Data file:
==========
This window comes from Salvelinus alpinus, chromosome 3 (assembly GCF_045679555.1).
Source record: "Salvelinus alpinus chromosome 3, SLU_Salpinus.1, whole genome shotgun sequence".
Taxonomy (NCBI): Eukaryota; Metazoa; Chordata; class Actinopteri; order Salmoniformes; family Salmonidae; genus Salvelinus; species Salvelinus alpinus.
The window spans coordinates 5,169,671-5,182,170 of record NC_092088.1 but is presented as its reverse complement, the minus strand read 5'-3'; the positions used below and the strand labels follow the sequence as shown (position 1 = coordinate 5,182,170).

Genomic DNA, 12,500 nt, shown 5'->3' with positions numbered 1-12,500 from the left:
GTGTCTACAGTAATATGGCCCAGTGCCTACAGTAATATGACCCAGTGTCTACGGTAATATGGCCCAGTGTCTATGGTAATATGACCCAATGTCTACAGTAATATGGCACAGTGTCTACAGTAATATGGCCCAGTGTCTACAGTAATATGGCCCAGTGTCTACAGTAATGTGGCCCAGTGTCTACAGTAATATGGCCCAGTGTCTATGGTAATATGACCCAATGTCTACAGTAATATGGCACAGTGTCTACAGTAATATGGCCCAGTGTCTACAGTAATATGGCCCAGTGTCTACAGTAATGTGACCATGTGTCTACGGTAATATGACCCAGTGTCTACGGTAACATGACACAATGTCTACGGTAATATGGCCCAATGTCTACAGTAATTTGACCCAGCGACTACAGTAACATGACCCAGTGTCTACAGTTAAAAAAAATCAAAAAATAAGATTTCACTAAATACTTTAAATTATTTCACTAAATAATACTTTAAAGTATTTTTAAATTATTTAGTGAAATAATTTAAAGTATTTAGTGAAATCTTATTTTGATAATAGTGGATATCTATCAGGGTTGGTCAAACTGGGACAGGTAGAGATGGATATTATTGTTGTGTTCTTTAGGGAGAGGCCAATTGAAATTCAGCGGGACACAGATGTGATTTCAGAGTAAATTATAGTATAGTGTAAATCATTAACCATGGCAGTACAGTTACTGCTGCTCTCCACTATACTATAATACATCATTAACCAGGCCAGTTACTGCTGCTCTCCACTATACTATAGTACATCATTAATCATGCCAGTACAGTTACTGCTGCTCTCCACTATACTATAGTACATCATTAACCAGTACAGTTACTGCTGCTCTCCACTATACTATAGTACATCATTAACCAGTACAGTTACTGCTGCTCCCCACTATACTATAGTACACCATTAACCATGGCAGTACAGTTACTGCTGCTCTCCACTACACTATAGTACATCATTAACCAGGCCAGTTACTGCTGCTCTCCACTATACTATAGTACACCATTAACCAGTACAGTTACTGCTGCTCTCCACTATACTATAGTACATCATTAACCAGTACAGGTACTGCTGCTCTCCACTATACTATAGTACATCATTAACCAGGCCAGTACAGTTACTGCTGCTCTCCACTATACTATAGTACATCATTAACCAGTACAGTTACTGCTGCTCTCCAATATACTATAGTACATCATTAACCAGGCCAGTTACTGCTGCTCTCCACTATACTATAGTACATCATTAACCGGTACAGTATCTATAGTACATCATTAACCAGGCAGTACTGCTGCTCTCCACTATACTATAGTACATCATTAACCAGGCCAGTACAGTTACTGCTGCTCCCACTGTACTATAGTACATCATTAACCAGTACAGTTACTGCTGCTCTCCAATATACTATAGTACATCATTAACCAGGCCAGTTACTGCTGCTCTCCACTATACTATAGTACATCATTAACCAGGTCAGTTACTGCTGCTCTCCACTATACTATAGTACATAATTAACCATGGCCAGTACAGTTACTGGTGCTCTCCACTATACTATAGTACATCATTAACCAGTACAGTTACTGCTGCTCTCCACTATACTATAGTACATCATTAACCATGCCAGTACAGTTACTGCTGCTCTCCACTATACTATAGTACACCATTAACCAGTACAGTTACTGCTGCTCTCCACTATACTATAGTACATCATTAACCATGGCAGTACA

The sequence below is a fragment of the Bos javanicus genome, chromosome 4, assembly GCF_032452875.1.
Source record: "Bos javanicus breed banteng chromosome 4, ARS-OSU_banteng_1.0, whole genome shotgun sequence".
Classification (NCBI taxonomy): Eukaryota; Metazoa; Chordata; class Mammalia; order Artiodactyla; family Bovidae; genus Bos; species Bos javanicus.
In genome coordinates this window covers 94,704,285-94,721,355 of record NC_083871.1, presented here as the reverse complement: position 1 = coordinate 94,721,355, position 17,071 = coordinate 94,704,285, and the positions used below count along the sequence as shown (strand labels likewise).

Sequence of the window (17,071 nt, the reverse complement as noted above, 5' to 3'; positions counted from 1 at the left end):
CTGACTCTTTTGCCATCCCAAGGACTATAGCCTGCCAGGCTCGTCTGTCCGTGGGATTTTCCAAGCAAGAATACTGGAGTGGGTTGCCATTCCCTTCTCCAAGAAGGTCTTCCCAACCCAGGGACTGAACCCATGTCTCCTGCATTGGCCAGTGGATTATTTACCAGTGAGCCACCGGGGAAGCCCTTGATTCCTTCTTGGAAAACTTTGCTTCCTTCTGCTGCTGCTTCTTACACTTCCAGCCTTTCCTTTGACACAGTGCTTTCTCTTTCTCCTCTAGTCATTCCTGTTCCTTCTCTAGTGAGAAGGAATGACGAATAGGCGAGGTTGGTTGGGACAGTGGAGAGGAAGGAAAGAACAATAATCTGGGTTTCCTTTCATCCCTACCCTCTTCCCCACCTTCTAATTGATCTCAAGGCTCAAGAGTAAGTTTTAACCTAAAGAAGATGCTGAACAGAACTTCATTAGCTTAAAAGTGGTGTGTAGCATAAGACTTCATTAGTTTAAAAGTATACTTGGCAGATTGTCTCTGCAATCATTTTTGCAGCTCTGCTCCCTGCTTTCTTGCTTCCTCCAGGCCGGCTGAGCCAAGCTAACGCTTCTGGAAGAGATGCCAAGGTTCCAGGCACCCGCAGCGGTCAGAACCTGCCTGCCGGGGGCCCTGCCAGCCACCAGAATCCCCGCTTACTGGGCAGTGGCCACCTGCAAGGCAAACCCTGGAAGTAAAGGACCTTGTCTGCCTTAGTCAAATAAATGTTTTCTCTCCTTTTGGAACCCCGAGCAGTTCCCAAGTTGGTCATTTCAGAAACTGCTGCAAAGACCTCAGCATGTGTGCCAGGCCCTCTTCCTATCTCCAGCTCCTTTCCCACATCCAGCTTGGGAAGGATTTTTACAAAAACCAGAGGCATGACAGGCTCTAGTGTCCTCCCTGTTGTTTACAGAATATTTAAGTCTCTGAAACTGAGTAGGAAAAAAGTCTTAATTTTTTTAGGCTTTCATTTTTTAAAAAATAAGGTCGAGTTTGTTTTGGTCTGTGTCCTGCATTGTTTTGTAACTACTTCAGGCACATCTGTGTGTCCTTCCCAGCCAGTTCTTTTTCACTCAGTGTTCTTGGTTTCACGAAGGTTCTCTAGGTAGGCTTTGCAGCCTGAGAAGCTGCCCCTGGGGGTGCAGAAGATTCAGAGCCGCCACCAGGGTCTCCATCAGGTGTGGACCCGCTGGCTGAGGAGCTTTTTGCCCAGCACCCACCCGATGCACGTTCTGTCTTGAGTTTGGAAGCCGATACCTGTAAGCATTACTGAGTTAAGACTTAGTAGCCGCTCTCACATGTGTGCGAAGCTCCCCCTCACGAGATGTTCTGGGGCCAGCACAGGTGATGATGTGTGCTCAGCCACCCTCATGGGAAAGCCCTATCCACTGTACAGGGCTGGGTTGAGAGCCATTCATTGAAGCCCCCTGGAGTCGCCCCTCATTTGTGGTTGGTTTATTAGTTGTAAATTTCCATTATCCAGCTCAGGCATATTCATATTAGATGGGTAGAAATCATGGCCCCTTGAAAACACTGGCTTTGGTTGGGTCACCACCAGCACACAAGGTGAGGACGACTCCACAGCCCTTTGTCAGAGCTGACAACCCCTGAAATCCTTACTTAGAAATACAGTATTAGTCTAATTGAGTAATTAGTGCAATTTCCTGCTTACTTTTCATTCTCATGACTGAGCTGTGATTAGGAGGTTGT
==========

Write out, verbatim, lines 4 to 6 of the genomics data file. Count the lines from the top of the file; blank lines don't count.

The window spans coordinates 5,169,671-5,182,170 of record NC_092088.1 but is presented as its reverse complement, the minus strand read 5'-3'; the positions used below and the strand labels follow the sequence as shown (position 1 = coordinate 5,182,170).

Genomic DNA, 12,500 nt, shown 5'->3' with positions numbered 1-12,500 from the left:
GTGTCTACAGTAATATGGCCCAGTGCCTACAGTAATATGACCCAGTGTCTACGGTAATATGGCCCAGTGTCTATGGTAATATGACCCAATGTCTACAGTAATATGGCACAGTGTCTACAGTAATATGGCCCAGTGTCTACAGTAATATGGCCCAGTGTCTACAGTAATGTGGCCCAGTGTCTACAGTAATATGGCCCAGTGTCTATGGTAATATGACCCAATGTCTACAGTAATATGGCACAGTGTCTACAGTAATATGGCCCAGTGTCTACAGTAATATGGCCCAGTGTCTACAGTAATGTGACCATGTGTCTACGGTAATATGACCCAGTGTCTACGGTAACATGACACAATGTCTACGGTAATATGGCCCAATGTCTACAGTAATTTGACCCAGCGACTACAGTAACATGACCCAGTGTCTACAGTTAAAAAAAATCAAAAAATAAGATTTCACTAAATACTTTAAATTATTTCACTAAATAATACTTTAAAGTATTTTTAAATTATTTAGTGAAATAATTTAAAGTATTTAGTGAAATCTTATTTTGATAATAGTGGATATCTATCAGGGTTGGTCAAACTGGGACAGGTAGAGATGGATATTATTGTTGTGTTCTTTAGGGAGAGGCCAATTGAAATTCAGCGGGACACAGATGTGATTTCAGAGTAAATTATAGTATAGTGTAAATCATTAACCATGGCAGTACAGTTACTGCTGCTCTCCACTATACTATAATACATCATTAACCAGGCCAGTTACTGCTGCTCTCCACTATACTATAGTACATCATTAATCATGCCAGTACAGTTACTGCTGCTCTCCACTATACTATAGTACATCATTAACCAGTACAGTTACTGCTGCTCTCCACTATACTATAGTACATCATTAACCAGTACAGTTACTGCTGCTCCCCACTATACTATAGTACACCATTAACCATGGCAGTACAGTTACTGCTGCTCTCCACTACACTATAGTACATCATTAACCAGGCCAGTTACTGCTGCTCTCCACTATACTATAGTACACCATTAACCAGTACAGTTACTGCTGCTCTCCACTATACTATAGTACATCATTAACCAGTACAGGTACTGCTGCTCTCCACTATACTATAGTACATCATTAACCAGGCCAGTACAGTTACTGCTGCTCTCCACTATACTATAGTACATCATTAACCAGTACAGTTACTGCTGCTCTCCAATATACTATAGTACATCATTAACCAGGCCAGTTACTGCTGCTCTCCACTATACTATAGTACATCATTAACCGGTACAGTATCTATAGTACATCATTAACCAGGCAGTACTGCTGCTCTCCACTATACTATAGTACATCATTAACCAGGCCAGTACAGTTACTGCTGCTCCCACTGTACTATAGTACATCATTAACCAGTACAGTTACTGCTGCTCTCCAATATACTATAGTACATCATTAACCAGGCCAGTTACTGCTGCTCTCCACTATACTATAGTACATCATTAACCAGGTCAGTTACTGCTGCTCTCCACTATACTATAGTACATAATTAACCATGGCCAGTACAGTTACTGGTGCTCTCCACTATACTATAGTACATCATTAACCAGTACAGTTACTGCTGCTCTCCACTATACTATAGTACATCATTAACCATGCCAGTACAGTTACTGCTGCTCTCCACTATACTATAGTACACCATTAACCAGTACAGTTACTGCTGCTCTCCACTATACTATAGTACATCATTAACCATGGCAGTACA